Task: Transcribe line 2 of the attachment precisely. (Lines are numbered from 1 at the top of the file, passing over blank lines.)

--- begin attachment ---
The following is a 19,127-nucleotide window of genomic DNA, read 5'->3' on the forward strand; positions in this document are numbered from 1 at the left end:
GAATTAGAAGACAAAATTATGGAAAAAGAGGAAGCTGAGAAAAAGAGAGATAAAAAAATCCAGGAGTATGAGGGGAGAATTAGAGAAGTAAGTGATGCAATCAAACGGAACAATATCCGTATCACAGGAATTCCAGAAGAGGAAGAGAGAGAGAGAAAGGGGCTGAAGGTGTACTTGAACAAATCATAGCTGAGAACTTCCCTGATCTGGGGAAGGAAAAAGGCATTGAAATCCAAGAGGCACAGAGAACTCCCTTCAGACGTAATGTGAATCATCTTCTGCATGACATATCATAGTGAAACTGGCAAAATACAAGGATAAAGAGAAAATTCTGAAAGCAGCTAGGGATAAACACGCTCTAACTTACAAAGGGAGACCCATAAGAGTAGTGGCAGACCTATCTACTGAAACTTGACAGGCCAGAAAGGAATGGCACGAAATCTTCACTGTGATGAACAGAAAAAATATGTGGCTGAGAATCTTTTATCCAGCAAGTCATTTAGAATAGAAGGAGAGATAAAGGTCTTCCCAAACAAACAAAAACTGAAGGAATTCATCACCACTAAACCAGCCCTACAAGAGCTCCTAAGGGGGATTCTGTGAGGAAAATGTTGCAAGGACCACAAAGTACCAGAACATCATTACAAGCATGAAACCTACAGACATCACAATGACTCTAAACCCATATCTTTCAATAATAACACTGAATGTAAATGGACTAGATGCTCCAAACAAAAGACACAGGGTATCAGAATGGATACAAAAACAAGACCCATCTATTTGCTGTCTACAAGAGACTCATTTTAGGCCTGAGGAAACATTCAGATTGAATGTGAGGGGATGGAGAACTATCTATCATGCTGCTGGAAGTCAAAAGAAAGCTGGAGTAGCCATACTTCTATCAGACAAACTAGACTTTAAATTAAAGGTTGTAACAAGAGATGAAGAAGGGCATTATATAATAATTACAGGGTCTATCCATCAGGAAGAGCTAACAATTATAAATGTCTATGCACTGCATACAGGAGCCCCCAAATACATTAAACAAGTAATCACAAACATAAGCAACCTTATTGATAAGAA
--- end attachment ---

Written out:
GAATTAGAAGACAAAATTATGGAAAAAGAGGAAGCTGAGAAAAAGAGAGATAAAAAAATCCAGGAGTATGAGGGGAGAATTAGAGAAGTAAGTGATGCAATCAAACGGAACAATATCCGTATCACAGGAATTCCAGAAGAGGAAGAGAGAGAGAGAAAGGGGCTGAAGGTGTACTTGAACAAATCATAGCTGAGAACTTCCCTGATCTGGGGAAGGAAAAAGGCATTGAAATCCAAGAGGCACAGAGAACTCCCTTCAGACGTAATGTGAATCATCTTCTGCATGACATATCATAGTGAAACTGGCAAAATACAAGGATAAAGAGAAAATTCTGAAAGCAGCTAGGGATAAACACGCTCTAACTTACAAAGGGAGACCCATAAGAGTAGTGGCAGACCTATCTACTGAAACTTGACAGGCCAGAAAGGAATGGCACGAAATCTTCACTGTGATGAACAGAAAAAATATGTGGCTGAGAATCTTTTATCCAGCAAGTCATTTAGAATAGAAGGAGAGATAAAGGTCTTCCCAAACAAACAAAAACTGAAGGAATTCATCACCACTAAACCAGCCCTACAAGAGCTCCTAAGGGGGATTCTGTGAGGAAAATGTTGCAAGGACCACAAAGTACCAGAACATCATTACAAGCATGAAACCTACAGACATCACAATGACTCTAAACCCATATCTTTCAATAATAACACTGAATGTAAATGGACTAGATGCTCCAAACAAAAGACACAGGGTATCAGAATGGATACAAAAACAAGACCCATCTATTTGCTGTCTACAAGAGACTCATTTTAGGCCTGAGGAAACATTCAGATTGAATGTGAGGGGATGGAGAACTATCTATCATGCTGCTGGAAGTCAAAAGAAAGCTGGAGTAGCCATACTTCTATCAGACAAACTAGACTTTAAATTAAAGGTTGTAACAAGAGATGAAGAAGGGCATTATATAATAATTACAGGGTCTATCCATCAGGAAGAGCTAACAATTATAAATGTCTATGCACTGCATACAGGAGCCCCCAAATACATTAAACAAGTAATCACAAACATAAGCAACCTTATTGATAAGAA